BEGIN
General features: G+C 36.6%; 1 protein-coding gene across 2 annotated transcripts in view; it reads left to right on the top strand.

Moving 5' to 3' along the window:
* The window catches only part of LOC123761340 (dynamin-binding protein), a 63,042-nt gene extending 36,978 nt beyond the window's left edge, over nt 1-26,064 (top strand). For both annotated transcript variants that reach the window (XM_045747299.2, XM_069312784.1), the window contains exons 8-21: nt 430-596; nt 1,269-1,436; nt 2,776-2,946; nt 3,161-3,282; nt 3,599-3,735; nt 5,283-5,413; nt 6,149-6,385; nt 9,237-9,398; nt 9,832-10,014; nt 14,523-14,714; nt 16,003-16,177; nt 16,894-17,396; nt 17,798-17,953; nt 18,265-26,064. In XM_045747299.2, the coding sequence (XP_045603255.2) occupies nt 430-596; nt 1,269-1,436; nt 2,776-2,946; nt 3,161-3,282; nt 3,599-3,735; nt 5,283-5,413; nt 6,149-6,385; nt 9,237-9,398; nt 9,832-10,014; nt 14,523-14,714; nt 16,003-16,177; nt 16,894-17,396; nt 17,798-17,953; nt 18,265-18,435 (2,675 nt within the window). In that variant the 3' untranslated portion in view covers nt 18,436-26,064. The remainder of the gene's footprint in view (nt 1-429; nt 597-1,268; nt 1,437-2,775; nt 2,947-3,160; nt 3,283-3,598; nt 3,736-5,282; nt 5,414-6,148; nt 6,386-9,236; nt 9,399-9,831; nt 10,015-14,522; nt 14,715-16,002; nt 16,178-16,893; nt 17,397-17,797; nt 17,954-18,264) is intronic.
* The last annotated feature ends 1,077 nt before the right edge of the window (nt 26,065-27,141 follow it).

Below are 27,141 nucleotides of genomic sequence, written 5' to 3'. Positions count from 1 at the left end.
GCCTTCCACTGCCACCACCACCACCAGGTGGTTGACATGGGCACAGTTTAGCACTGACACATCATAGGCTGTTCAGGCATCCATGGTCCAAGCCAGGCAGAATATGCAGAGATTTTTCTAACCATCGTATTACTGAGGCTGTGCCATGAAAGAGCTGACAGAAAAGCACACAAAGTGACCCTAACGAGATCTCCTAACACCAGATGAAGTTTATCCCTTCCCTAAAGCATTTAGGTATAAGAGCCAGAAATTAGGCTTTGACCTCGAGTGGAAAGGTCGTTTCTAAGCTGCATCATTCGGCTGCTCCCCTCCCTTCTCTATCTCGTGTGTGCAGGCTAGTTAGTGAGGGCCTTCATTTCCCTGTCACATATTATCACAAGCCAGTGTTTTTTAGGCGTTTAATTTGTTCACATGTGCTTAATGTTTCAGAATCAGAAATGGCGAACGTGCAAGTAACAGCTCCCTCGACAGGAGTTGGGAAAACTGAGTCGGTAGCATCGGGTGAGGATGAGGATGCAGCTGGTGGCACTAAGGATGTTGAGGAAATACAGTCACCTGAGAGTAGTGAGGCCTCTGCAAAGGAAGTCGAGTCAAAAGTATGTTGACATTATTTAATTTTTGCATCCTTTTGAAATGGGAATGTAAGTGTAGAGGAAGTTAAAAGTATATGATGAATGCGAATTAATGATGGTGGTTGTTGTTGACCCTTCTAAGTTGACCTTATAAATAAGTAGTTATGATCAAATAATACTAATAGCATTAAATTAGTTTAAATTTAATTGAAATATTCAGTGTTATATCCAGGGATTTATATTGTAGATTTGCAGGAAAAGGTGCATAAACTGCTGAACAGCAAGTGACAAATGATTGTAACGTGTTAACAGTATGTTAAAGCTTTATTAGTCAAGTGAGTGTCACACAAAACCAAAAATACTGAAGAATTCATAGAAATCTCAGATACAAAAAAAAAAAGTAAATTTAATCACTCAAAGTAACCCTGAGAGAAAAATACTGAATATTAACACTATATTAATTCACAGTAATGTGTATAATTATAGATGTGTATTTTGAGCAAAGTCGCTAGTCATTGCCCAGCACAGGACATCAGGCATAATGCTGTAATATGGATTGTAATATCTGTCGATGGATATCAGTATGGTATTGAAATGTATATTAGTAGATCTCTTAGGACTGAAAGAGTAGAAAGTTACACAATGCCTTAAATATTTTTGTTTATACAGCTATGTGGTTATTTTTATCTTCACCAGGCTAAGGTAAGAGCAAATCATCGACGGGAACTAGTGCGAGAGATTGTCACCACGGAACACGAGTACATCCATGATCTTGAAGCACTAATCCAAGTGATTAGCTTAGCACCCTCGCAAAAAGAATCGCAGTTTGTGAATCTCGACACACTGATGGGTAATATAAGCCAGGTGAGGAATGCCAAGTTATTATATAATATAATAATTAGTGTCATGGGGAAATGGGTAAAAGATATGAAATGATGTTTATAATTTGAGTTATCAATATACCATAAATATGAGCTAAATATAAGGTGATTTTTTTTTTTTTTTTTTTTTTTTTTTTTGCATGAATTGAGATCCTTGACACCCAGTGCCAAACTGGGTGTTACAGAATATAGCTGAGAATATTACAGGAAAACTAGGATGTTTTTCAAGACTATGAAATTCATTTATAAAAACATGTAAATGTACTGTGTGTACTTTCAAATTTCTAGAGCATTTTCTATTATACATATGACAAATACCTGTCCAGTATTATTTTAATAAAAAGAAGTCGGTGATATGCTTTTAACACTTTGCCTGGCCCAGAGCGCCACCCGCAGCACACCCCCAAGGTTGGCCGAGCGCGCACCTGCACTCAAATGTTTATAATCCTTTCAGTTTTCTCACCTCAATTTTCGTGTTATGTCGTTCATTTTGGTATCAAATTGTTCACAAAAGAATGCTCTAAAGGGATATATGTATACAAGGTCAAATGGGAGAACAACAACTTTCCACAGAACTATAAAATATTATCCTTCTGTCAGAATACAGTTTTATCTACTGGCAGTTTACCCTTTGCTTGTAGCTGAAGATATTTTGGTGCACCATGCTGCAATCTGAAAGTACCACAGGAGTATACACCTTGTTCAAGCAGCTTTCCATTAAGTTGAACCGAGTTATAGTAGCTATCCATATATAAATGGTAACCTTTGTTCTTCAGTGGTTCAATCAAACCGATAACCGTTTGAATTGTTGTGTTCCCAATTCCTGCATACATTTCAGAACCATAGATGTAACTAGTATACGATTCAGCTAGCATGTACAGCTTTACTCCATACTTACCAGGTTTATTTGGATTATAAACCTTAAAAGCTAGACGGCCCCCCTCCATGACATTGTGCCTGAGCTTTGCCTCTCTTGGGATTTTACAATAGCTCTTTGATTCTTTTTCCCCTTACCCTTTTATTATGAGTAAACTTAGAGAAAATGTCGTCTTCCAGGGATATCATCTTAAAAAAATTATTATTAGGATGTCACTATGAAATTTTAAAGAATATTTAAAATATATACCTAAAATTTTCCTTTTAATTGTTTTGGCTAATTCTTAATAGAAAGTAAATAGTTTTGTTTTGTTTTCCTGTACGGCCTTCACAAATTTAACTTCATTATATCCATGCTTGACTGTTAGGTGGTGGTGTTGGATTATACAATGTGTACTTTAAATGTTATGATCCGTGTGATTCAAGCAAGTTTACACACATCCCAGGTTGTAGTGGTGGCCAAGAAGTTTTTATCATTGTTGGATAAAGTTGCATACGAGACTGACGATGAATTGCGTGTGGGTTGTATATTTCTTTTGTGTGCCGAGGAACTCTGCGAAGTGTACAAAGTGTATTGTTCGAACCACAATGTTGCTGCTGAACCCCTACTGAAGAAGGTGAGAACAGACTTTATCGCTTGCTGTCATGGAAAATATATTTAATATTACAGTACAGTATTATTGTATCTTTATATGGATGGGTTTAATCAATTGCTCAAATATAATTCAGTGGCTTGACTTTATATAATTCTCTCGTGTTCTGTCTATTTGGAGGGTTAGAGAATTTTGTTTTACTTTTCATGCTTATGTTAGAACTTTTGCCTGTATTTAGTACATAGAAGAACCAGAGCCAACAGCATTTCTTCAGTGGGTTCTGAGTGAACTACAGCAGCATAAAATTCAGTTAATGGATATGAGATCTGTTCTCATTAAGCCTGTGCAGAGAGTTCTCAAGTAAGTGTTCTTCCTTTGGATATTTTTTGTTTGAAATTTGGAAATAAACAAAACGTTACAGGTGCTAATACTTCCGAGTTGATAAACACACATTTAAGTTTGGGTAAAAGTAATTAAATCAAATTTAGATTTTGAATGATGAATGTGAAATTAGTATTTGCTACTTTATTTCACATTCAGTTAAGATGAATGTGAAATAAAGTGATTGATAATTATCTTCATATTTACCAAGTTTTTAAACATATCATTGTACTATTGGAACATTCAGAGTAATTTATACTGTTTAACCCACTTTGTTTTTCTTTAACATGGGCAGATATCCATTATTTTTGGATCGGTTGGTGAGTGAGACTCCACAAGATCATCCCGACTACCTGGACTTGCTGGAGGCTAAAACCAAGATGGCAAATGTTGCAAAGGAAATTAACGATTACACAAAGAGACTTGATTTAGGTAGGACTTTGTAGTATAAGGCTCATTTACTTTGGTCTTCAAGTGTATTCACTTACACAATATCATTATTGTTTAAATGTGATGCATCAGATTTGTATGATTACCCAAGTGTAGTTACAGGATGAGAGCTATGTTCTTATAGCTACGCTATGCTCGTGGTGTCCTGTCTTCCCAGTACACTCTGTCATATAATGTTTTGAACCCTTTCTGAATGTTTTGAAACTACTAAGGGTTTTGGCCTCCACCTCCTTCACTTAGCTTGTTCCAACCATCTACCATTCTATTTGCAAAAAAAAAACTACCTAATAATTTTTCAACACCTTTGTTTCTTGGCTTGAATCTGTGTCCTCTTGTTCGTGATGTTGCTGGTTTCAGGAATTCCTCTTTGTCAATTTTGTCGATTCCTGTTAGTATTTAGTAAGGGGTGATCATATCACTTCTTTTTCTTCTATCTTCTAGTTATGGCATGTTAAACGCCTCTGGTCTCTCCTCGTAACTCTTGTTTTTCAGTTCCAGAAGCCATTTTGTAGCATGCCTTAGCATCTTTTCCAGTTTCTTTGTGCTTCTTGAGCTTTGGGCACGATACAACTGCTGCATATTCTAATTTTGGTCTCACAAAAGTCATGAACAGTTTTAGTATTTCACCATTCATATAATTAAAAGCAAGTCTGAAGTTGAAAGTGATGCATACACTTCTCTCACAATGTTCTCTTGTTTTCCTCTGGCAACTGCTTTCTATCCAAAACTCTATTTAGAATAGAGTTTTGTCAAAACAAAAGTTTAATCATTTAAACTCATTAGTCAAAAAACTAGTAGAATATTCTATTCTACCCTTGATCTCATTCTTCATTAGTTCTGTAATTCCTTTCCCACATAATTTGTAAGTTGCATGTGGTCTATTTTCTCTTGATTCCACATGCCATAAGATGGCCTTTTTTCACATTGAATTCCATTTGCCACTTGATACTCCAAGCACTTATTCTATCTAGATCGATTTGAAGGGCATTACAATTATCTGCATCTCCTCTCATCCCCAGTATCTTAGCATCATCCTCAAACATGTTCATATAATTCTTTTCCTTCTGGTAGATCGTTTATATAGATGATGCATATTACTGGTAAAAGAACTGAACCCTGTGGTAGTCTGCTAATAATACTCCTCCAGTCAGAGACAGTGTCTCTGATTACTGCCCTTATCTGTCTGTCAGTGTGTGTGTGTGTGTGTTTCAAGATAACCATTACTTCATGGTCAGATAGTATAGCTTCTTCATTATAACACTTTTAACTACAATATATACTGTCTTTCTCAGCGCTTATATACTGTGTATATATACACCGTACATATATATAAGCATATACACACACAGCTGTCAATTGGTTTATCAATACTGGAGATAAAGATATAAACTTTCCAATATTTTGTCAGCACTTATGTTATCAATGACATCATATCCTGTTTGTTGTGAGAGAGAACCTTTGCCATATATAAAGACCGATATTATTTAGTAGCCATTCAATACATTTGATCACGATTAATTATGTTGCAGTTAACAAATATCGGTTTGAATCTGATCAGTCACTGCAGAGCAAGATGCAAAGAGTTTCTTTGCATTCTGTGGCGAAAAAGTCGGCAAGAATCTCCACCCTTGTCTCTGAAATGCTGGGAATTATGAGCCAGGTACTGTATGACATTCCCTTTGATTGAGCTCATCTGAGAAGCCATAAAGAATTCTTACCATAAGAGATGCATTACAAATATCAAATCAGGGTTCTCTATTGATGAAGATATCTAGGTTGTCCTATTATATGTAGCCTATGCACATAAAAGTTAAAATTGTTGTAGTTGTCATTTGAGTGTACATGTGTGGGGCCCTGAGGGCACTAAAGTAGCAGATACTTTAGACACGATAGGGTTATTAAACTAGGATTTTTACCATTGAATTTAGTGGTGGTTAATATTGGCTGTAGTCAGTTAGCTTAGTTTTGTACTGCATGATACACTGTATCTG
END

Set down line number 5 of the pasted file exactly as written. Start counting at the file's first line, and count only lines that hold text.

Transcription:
Below are 27,141 nucleotides of genomic sequence, written 5' to 3'. Positions count from 1 at the left end.